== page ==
Iran Not Cooperating With UN Probe Into Alleged Nuclear Warehouse, Report Says

Tehran refusing to answer questions about claim it held nuclear equipment and material at secret site, according to Wall Street Journal

Iran's ambassador to the IAEA, Gharib Abadi, speaks to the media after the IAEA board of governors meeting in Vienna, July 10, 2019.
AP Photo/Ronald Zak

Iran is not cooperating with a United Nations effort to look into the alleged storage of nuclear equipment and material in Tehran, the Wall Street Journal reported on Monday, citing unnamed diplomats.

Tehran has been unwilling to answer the International Atomic Energy Agency's questions about claims – first made by Prime Minister Benjamin Netanyahu last year – that the Islamic Republic held equipment and material used for past work on nuclear weapons at a secret site, Monday's report said.

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According to the Wall Street Journal, diplomats said this has caused controversy within and around the IAEA, with the agency having said it would publically criticize Tehran for its lack of cooperation but then making only a vague reference to it in a report released to member states on Friday.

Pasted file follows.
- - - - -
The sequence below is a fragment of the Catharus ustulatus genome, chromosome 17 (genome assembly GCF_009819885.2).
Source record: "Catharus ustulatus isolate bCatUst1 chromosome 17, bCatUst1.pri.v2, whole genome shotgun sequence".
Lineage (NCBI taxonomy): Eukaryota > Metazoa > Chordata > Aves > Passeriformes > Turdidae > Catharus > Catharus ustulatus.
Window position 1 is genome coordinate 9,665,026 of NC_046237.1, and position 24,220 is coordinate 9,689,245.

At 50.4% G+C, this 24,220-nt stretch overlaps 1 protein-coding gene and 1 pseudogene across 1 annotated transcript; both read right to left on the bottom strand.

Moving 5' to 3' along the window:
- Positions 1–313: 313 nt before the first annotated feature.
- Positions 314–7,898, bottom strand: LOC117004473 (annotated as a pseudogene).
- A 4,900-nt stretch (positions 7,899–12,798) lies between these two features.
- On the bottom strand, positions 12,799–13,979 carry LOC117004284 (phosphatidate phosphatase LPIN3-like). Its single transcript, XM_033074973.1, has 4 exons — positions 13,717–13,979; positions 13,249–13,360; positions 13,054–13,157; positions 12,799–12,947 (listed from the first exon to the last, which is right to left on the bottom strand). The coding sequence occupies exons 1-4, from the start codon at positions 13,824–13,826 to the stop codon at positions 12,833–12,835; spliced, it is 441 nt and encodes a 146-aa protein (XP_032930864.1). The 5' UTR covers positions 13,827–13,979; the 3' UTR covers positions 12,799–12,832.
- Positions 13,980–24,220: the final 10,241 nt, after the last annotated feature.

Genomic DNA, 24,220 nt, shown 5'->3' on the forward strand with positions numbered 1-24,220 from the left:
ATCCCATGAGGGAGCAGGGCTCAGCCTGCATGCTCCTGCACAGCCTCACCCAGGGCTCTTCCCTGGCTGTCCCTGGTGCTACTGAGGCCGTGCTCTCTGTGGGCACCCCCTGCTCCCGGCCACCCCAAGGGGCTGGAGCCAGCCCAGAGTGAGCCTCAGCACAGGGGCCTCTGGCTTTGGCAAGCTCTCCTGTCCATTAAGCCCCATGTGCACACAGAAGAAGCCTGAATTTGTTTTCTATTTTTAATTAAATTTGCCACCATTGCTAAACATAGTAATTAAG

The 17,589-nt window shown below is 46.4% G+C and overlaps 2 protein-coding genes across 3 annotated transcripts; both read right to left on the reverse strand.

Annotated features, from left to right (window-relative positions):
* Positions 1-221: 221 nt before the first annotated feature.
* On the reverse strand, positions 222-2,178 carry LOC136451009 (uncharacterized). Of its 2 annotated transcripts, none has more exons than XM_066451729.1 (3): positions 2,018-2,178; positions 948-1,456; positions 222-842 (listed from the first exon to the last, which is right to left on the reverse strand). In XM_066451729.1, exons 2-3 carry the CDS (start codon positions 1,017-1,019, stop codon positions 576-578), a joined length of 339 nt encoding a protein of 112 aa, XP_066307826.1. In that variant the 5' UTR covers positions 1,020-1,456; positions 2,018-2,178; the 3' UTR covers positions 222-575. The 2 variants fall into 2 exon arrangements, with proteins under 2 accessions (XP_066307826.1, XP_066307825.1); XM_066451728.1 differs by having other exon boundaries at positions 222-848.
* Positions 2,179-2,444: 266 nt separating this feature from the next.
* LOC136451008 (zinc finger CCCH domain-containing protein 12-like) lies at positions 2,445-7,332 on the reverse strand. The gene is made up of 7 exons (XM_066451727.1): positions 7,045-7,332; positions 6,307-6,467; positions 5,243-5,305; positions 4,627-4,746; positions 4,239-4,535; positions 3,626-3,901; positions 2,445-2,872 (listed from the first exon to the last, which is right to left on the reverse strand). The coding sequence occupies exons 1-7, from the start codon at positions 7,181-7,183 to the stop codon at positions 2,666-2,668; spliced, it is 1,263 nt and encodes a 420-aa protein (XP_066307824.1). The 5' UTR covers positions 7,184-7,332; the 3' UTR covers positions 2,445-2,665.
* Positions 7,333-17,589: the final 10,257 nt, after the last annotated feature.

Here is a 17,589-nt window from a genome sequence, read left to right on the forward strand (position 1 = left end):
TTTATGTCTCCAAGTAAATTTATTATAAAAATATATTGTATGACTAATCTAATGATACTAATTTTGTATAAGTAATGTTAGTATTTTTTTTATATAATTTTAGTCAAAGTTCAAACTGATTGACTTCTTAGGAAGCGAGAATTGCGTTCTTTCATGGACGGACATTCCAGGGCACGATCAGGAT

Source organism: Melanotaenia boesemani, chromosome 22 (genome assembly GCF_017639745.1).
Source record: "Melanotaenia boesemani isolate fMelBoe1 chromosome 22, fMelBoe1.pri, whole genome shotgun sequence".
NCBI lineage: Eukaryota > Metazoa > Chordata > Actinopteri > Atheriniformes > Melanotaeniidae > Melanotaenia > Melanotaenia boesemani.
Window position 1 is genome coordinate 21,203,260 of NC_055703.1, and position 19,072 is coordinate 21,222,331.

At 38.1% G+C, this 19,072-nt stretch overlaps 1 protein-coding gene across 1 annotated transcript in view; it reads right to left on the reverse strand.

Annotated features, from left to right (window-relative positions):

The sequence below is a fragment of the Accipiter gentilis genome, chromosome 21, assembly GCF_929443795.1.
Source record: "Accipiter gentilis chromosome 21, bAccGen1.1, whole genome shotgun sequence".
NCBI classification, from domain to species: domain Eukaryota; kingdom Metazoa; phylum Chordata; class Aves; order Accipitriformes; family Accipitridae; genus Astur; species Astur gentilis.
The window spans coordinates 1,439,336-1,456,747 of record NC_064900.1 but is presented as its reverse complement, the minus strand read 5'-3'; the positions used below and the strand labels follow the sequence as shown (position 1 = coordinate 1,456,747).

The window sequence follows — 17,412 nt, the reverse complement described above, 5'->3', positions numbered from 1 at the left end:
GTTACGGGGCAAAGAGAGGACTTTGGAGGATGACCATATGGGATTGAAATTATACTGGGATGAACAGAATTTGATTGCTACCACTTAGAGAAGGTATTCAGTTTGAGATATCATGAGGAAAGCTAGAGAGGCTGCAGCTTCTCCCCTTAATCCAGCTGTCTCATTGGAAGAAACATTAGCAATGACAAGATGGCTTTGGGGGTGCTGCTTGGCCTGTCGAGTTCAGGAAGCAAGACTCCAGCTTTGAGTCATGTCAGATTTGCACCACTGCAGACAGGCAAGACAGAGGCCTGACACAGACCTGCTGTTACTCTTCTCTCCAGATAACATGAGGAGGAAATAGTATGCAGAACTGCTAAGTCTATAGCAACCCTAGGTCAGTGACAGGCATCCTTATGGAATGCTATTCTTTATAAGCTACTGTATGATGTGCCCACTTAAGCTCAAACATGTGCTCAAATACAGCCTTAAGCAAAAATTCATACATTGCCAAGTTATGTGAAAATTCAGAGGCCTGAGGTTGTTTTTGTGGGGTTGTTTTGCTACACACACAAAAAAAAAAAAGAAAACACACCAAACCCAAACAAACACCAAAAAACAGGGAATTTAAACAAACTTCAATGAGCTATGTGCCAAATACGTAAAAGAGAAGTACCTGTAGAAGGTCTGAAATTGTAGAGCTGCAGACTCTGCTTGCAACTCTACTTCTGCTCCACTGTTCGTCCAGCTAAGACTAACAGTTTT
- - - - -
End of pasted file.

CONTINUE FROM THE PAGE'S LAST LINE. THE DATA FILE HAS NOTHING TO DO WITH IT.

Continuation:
This marked the first time Iran appeared to have refused to cooperate with IAEA monitoring of its activities since the deal on its nuclear program was impletmented in January 2016, the newspaper said.

The report came as Iranian diplomats were in France for last-minute talks on preventing the collapse of the 2015 deal following the American withdrawal from the agreement last year.

The IAEA said in its report released on Friday that Iran has gone further in breaching the deal, increasing its stock of enriched uranium and refining to a greater purity than allowed.

Last year, Netanyahu accused Iran of keeping a "secret atomic warehouse" containing nuclear equipment and material in a property near its capital.

Netanyahu said that the warehouse contained up to 300 tons of nuclear-related material and called on the IAEA to inspect the facility immediately.

A few months earlier, the prime minister revealed a cache of documents he said proved Iran lied to the world about its nuclear program for years, even after the 2015 deal. The prime minister said that in 2017 Iran moved the documents to a secret site that looked like “a dilapidated warehouse” on the outskirts of Tehran with the goal of hiding evidence of a military nuclear program.

Although Netanyahu did not present proof that Iran had violated the nuclear deal, he said the documents indicated that the deal was based on deception by Tehran and that the Iranians had preserved their nuclear knowledge for future use.